Fitting and Mortising Butt-Hinge Doors

      Quick tips on making butt hinges work in out-of-square openings. June 16, 2005

Question
I've probably taken a shortcut over the years... I'm so used to using Euro hinges that a set of bookcases I'm doing has me a bit trapped. They've each got 3 doors (two that meet over a center divider) with face frames, and the client wants butt hinges. Unfortunately, the door openings aren't as perfectly square as I'd like - not usually a problem with Blum hinges. And though I've already mortised the stiles, I still need to mortise the face frame edges.

Does anyone have advice and tricks or techniques to help me mortise the face frame so that when the butt hinges are screwed in, they allow the doors to open/close properly and with equal gaps? The hinges do have removable pins, by the way.

Forum Responses
(Cabinet and Millwork Installation Forum)
Oh, the joys of butt hinges. I just started a job making 45 replacement inset doors for a whole house that will all have butt hinges.

Making the doors fit first is the key. If the doors fit properly, then mortising the hinges in is easy. So, the sequence is to fit the doors to the opening first. Next, wedge them in place with the proper clearances all around. Now, mark for the hinge mortises. Remove the door, make the mortise and install hinge. Re-install door.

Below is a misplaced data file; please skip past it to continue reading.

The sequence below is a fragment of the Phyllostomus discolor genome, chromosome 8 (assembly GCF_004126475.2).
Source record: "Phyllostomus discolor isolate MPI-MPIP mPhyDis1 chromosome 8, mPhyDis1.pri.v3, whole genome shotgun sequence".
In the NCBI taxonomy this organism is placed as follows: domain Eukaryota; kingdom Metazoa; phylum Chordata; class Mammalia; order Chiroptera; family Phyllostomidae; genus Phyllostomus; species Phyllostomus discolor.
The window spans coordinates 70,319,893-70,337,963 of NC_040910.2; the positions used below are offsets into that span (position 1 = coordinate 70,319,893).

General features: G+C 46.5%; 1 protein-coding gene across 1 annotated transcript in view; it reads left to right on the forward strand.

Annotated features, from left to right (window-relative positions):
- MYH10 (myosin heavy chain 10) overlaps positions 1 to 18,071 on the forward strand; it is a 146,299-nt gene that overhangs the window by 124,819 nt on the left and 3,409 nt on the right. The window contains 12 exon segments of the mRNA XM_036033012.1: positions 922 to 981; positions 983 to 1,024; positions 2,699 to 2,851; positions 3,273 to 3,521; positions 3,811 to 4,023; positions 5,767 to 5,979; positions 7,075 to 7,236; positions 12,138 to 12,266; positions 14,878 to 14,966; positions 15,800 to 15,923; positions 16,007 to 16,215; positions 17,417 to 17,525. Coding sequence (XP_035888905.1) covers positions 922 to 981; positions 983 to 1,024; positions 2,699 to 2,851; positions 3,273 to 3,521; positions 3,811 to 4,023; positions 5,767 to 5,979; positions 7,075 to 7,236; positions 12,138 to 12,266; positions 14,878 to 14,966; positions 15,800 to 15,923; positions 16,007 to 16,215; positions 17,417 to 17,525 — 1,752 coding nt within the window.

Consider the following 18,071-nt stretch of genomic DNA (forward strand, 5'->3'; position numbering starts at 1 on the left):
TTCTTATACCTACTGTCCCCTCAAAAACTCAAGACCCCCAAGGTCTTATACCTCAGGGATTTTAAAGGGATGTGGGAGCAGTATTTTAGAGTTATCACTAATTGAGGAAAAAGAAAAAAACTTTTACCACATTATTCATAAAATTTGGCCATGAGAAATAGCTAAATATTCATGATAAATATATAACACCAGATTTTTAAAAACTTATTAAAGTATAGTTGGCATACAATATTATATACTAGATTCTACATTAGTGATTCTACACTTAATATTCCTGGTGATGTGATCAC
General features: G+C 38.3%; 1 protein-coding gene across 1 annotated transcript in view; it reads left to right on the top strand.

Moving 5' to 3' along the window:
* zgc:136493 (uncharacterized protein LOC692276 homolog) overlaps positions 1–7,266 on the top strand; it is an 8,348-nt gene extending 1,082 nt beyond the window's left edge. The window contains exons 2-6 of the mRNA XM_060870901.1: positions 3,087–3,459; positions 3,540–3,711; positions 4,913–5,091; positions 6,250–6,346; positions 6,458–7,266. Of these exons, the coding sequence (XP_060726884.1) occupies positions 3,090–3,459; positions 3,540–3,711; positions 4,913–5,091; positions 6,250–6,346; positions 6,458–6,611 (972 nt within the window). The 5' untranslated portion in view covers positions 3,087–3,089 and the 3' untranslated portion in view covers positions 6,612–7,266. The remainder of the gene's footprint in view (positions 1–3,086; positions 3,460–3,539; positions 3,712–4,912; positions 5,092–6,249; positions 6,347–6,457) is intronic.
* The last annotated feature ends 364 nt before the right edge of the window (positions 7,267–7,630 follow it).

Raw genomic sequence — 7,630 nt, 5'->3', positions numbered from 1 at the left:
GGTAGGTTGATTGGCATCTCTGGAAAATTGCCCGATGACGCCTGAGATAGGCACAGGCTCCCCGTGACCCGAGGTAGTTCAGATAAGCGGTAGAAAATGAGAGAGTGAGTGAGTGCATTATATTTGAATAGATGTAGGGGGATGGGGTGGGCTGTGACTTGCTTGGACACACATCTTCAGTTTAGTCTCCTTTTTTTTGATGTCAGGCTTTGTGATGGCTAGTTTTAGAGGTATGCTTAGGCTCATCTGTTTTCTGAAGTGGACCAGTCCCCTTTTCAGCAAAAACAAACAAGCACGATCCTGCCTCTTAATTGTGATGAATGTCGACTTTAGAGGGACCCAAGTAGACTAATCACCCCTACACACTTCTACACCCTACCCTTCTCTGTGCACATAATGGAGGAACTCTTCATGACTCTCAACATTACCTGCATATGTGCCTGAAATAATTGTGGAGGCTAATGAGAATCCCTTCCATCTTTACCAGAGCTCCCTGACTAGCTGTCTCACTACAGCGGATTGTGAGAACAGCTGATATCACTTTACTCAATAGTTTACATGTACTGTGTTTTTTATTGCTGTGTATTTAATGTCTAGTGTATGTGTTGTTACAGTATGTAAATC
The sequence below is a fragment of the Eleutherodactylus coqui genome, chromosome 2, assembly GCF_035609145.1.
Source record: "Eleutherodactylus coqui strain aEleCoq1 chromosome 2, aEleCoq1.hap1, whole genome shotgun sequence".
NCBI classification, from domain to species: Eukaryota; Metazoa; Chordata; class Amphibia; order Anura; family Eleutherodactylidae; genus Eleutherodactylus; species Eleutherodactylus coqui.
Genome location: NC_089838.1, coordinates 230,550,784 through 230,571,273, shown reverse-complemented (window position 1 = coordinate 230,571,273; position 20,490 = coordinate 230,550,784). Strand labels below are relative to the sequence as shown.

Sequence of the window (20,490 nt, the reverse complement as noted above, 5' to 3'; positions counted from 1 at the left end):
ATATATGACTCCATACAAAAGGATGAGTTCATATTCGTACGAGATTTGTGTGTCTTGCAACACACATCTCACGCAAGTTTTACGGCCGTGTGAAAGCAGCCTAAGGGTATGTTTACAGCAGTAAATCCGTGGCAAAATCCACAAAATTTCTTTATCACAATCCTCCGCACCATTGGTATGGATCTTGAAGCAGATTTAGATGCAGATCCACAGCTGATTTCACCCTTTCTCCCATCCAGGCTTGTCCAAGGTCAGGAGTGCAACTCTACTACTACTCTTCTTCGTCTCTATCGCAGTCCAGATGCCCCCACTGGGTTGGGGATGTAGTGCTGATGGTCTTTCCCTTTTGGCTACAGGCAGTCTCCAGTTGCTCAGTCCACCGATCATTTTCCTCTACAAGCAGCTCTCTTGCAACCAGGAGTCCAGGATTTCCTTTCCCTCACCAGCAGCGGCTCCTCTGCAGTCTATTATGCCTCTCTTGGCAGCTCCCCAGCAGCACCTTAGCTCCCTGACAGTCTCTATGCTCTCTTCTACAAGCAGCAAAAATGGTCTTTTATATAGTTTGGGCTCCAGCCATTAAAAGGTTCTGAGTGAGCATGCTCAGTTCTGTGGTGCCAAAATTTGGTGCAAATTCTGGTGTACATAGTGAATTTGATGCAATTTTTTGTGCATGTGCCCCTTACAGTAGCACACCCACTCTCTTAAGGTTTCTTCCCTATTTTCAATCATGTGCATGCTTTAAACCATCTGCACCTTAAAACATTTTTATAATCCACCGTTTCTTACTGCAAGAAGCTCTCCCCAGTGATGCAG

To fit a door to a non-square opening, make marks on the door where it's too tight and won't go in. Once it's in, wedge it in place while you make marks on the door to give proper clearance. Remove the door and run a line between the marks on each edge. Plane/sand to the line on all 4 sides and then start on the hinge mortises.

If you do it right, you'll look like a craftsman who knows what he's doing, since the door will be a perfect fit and work like a champ.



Have you ever used a non-mortised butt hinge? I recently replaced a few overlay doors with flush inset and I used a hinge from Rockler that was a non-mortised hinge. They looked great and the hinges have slotted screw holes that allow for a little tweaking of door alignment. The best thing is you don't have to worry about mortising hinges!

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